Our Vision for Missouri Regional Planning Commissions & Metropolitan Planning Organizations

Missouri's Regional Planning Commissions map
Missouri's Regional Planning Commissions map

Most statewide and federal transportation projects in Missouri--nearly $2 billion in projects annually--are envisioned and prioritized by MoDOT's "Planning Partners" these are Regional Planning Commissions (RPCs) and Metropolitan Planning Organizations (MPOs) across Missouri.

This document summarizes our recommendations for RPCs and MPOs across Missouri as they work to move from a tradition highway-only focus to integrate bicycle and pedestrian planning and projects into their committees, processes, and plans.


  • Non-motorized transportation and other multi-modal transportation options should receive full consideration in all committees, plans, programs, and activities, just as motorized transportation, roads, and highways do now:
    • Ensure full representation of non-motorized modes on all transportation-related committees.
    • Ensure that staff have required experience and training in planning for non-motorized modes, and that staff have the time and resources needed to adequately plan for non-motorized transportation, as they do for motorized transportation.
    • If specific modal committees or subcommittees do not already exist, consider development of specific modal subcommittees of the larger transportation committee, with appropriate organizations and areas of expertise represented, for bicycle, pedestrian, trails, and transit.  Depending on your particular needs and resources, this could be one, two, three, or four separate committees.  These committees might be standing or convened only for specific projects or purposes, as needed.
  • Every MPO and RPC should adopt a Complete Streets policy, adapted to local conditions and needs
    • Ensure routine accommodation of bicycling, walking, and transit in all transportation projects, as needed and appropriate, and ensure that transportation projects, particularly pedestrian projects, meet the needs of all users: the old, the young, the able, and those with disabilities
    • Every proposed road and bridge project should be examined for bicycle and pedestrian needs and for bicycle and pedestrian access and connectivity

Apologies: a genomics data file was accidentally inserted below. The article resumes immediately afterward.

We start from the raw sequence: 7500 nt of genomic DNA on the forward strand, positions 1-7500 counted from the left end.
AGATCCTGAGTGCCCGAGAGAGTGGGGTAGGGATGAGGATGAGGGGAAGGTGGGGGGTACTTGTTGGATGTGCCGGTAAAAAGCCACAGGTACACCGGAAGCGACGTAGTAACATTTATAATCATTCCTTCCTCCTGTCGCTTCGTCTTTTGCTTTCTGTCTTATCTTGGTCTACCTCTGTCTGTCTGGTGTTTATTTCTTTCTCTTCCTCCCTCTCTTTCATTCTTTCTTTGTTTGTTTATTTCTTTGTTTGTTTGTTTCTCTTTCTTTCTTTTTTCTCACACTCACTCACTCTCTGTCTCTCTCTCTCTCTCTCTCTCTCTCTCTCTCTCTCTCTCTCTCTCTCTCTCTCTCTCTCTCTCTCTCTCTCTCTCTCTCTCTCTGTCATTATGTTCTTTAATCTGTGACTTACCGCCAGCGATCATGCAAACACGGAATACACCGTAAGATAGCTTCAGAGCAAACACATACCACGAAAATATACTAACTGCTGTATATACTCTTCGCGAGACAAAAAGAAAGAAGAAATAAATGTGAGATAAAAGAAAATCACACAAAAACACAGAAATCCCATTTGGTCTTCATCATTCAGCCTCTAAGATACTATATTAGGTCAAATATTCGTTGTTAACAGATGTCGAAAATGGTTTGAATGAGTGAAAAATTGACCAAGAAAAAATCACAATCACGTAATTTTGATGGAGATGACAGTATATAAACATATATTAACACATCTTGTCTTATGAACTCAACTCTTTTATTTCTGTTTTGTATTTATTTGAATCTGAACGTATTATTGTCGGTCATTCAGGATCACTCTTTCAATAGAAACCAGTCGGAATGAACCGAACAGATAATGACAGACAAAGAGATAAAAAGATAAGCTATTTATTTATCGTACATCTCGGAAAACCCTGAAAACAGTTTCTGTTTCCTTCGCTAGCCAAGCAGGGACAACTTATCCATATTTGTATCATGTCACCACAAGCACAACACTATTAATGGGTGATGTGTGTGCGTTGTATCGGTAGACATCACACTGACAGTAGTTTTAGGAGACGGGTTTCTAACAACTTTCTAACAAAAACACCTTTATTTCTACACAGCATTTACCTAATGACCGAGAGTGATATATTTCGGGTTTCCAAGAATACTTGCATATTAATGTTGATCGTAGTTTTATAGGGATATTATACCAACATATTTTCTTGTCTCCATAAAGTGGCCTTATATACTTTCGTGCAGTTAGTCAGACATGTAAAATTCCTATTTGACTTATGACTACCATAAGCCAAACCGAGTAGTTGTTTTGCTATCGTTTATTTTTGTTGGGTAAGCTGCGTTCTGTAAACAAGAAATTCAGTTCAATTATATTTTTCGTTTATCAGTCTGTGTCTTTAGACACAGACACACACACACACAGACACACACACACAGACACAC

• Systematically identify and prioritize needs and gaps in the current bicycle and pedestrian system; dedicate funding and resource to filling those gaps
  • Every MPO and RPC should create regional bicycle, pedestrian, and trails plans
    • Create plans and prioritized project lists—either as separate plans or as part of the Metropolitan Transportation Plan—for each of these areas: (1) Sidewalks and walking, (2) trails and greenways, (3) on-road bicycling, and (4) transit.
    • Work with cities and counties within your region to help them create local bicycle, pedestrian, trails, and transit plans that complement and coordinate with the regional plans
  • Promote the Bicycle Friendly Community and Walk Friendly Community programs within the MPO and RPC
    • Depending on size of the MPO/RPC, this may involve the MPO/RPC applying for Bike Friendly/Walk Friendly status as the primary agency or creating a program to encourage municipalities within the MPO/RPC to apply
    • These programs are proven successful in helping communities develop a realistic, comprehensive approach to make the community friendlier, safer, and more inviting for bicycling and walking over time
    • The programs and well developed with many resources and examples for communities of all sizes and in all locations to use as models
  • The population of cities and counties should be a strong consideration in determining the makeup and representation on transportation committees; any committees involving bicycle, pedestrians, or trails funding, projects, or priorities should represent the involved municapalities and agency in close proportion to their population.
    • Unlike the rural highway system, where state highway road-miles may be more uniform according to geography than population, the need for bicycle, pedestrian, and transit facilities is very closely tied to population.  If high-population municipalities are under-represented in committees and decision-making processes, priorities and project dollars will not be allocated in a fair and equitable way.
    • Sales tax revenue from the proposed new transportation funding initiative will be generated very closely in proportion to population--a distinct change from the current fuel tax system, where funds are generated more in proportion to miles traveled.  This change in funding requires a change in approach committee representation, project funding, and regional priorities
    • Of course, protection for the legitimate transportation needs of rural residents and smaller communities must be built into the system as well.  Smaller communities and rural residents suffer in both mobility and health because those communities lack needed bicycle and pedestrian facilities and connectivity. These communities and areas will need funding assistance to create needed bicycle and pedestrian mobility and access.
    • With this large and well publicized new transportation funding source, if priorities and project dollars are not distributed fairly and equitably, dissatisfaction with the new funding system is certain to result.

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